Live-Blogging Lesson #2: The Value of Ambassadors

20 March 2014 | 8 Comments

When I ran Kickstarter campaigns for Viticulture and Euphoria, I was exhausted the entire month. Running a Kickstarter is a full-time job, and I already had a full-time job, so my sleep and health suffered during both campaigns. Truthfully, even if running Stonemaier Games was my full time job then as it is now, I think my sleep and health would have suffered anyway.

I wanted to change that for Tuscany. I think I can run a better project if I’m well rested and healthy than sleep deprived and ill. So I turned to my ambassadors for help, and I’m incredibly grateful I did.

Last year we started a program called Stonemaier Ambassadors. People who love our games and want to share them with others in a variety of ways (playtesting, conventions, translations, writing, coordinating group buys, etc) can join the ambassador program. Currently we have about 300 ambassadors.

A few days before I launched Tuscany, I e-mailed all of the ambassadors to share the project page with them and talk about a few things. The main thing I asked of ambassadors was to help me in the comments section of the project page and updates. As much as I try to be at the computer all the time, I need to take breaks to sleep, eat, shower, and play games! Mental health is just as important as physical health during a campaign, if not moreso.

Specifically, I asked ambassadors to help build community in the comments following these guidelines. I also asked them to read the FAQ and stay up to date on the project’s updates so they could answer questions in the comments that might be hard for new backers to find.

To let other backers know when they’re talking to an ambassador, I gave all ambassadors a special profile avatar for Kickstarter to use during the campaign.

The results have been amazing. Full credit goes to the ambassadors who have stepped up to be a welcoming, positive presence in the comments. The neat thing is, the ambassadors aren’t really representing me–they still share their ideas and opinions like any other backers. But they lead by example by sharing those thoughts in constructive ways. As a result, Tuscany has the most positive energy of any campaign I’ve run.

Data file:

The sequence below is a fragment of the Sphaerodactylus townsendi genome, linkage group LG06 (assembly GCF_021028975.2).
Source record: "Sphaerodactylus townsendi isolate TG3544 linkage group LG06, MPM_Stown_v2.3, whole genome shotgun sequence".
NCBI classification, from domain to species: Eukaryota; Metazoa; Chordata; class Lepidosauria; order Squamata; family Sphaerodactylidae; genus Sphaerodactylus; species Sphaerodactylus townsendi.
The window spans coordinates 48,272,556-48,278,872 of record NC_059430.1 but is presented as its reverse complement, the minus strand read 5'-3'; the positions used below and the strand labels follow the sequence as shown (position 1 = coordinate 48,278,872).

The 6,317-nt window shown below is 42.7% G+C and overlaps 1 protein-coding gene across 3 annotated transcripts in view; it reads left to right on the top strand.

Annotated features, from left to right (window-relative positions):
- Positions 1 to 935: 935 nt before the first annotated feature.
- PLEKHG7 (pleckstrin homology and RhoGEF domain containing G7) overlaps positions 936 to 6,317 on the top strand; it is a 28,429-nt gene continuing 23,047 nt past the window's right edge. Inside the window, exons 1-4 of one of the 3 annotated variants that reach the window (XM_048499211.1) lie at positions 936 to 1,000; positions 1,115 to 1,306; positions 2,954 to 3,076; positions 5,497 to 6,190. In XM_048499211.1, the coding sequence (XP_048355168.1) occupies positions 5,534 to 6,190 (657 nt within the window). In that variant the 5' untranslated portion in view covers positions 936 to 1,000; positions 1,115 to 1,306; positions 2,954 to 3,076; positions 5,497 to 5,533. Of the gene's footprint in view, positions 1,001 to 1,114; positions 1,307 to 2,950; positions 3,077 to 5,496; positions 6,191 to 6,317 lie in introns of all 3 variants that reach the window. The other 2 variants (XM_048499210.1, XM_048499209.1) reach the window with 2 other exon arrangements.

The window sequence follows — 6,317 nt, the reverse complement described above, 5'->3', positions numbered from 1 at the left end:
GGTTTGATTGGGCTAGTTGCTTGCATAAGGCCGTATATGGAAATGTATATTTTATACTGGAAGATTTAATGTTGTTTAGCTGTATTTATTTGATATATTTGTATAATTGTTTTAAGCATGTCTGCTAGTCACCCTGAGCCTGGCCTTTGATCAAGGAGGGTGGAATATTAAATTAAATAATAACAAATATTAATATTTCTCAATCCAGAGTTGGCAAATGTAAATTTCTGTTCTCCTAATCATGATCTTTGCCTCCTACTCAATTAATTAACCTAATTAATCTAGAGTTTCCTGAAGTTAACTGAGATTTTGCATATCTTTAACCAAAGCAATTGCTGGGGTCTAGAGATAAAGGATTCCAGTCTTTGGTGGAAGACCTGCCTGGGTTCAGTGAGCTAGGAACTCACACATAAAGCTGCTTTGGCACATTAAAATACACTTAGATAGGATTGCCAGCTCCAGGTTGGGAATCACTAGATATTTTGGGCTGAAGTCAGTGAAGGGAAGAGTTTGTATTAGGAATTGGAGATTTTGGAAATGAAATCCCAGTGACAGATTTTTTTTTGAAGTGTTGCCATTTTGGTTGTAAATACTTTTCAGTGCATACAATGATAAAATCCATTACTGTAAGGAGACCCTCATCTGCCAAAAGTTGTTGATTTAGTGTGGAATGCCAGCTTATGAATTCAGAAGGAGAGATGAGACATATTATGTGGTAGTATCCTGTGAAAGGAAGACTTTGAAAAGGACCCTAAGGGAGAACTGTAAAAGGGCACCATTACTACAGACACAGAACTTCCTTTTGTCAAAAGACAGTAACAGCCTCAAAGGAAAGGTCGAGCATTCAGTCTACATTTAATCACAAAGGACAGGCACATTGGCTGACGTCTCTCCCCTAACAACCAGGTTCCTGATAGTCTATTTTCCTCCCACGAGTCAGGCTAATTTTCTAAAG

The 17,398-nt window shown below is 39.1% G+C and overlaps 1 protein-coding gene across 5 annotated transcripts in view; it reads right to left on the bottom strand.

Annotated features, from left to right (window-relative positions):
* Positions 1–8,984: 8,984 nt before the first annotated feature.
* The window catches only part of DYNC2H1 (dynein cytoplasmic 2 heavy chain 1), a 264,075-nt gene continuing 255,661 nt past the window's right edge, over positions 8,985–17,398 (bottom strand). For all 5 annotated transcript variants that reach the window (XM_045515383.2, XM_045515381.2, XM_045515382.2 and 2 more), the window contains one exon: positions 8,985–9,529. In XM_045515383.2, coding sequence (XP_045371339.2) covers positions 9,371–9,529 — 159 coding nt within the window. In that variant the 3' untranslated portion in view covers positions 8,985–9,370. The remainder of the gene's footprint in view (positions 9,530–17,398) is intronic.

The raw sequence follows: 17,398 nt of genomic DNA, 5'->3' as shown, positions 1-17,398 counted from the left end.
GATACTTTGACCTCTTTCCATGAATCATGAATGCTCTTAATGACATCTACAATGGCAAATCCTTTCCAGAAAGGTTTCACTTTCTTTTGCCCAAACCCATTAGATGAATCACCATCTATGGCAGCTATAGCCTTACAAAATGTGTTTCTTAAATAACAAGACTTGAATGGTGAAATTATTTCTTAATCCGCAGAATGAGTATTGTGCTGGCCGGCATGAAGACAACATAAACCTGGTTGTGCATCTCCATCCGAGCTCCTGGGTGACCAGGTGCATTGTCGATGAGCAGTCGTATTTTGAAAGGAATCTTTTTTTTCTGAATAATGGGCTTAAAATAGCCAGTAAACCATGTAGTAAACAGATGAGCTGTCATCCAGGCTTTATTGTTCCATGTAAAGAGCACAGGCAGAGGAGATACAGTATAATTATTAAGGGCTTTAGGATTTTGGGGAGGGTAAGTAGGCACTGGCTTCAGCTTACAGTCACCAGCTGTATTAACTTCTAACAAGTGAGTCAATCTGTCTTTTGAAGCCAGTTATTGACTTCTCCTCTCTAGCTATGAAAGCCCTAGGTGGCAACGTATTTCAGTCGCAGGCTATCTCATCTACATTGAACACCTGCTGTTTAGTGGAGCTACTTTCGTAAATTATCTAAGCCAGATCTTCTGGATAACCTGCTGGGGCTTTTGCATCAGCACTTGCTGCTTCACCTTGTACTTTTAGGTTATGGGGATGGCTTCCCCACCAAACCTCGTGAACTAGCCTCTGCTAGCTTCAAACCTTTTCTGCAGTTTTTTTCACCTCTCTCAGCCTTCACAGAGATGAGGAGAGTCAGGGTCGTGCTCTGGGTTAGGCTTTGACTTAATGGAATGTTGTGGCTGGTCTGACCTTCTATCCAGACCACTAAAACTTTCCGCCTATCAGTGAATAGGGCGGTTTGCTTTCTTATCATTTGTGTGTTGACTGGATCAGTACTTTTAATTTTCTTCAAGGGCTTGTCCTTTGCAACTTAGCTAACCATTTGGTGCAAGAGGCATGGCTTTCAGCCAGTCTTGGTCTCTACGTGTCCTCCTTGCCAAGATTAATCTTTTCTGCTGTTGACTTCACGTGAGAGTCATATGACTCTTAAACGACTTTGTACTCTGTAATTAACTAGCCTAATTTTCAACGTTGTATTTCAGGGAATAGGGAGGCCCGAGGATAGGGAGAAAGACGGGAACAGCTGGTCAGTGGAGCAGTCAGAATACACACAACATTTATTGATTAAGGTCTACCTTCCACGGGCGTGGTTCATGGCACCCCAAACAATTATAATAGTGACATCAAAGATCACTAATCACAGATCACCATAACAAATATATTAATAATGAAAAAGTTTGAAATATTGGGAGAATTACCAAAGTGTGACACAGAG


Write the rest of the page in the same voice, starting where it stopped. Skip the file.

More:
It’s really helped me to know that I can go to bed at a normal time and wake up 8 hours to find that ambassadors have been there through the night answering questions and just being universally helpful. It’s particularly a great asset that many of these ambassadors are international, so 4:00 am St. Louis time for me might be noon for them.

The take-away here for other project creators is that is really helps to encourage and cultivate ambassadors. Even if it’s your first campaign, try to identify the backers who seem particularly passionate about your project.

Stonemaier Ambassadors, thank you so much for being a part of Tuscany. You all are AMAZING.

8 Comments on “Live-Blogging Lesson #2: The Value of Ambassadors

  1. I couldn’t agree more with you, it’s pretty nice to see all your ambassadors on the project page.
    And I’ve been thinking of doing something similar since my own campaign, where I tried to build a guild on BGG, but I must admit – it didn’t have the same effect…
    I’ll try to dig into your method and see what I can do… I have a feeling there are room for some “SunTzuGamers” :)
    Have an awesome day Jamey! And keep healthy ;)
    Best regards Emil

  2. That is such a great idea. We are working right now on coming up with our “ambassador” program for Cosmic Wombat Games.

    Of course ours will be called “Wombassadors”!

    Who wants to be a Wombassador?!

  3. Great article. When you say ‘To let other backers know when they’re talking to an ambassador, I gave all ambassadors a special profile avatar for Kickstarter to use during the campaign’. .. do you mean they are using your Kickstarter account to send out messages? Or are they using their own accounts? And how does the avatar work??!

    cheers

    Jamie

    1. Jamie: Thanks for your question. All ambassadors have their own Kickstarter accounts (no one else has access to my account). On your Kickstarter account, you have an avatar (a square image) that you can change to anything you want. So I provide backers with an image to place in that space, and many of them use the avatar during the campaign.

  4. Very intrigued by this. Can I ask, what did you provide to your ambassadors? Wondering if there was anything in it for them, except for being part of a cool product and company. Did they get early access to PnP files? Just the status of being an ambassador was enough? I’m thinking about starting this as well and am wondering if I need to ‘compensate’ them in any way.

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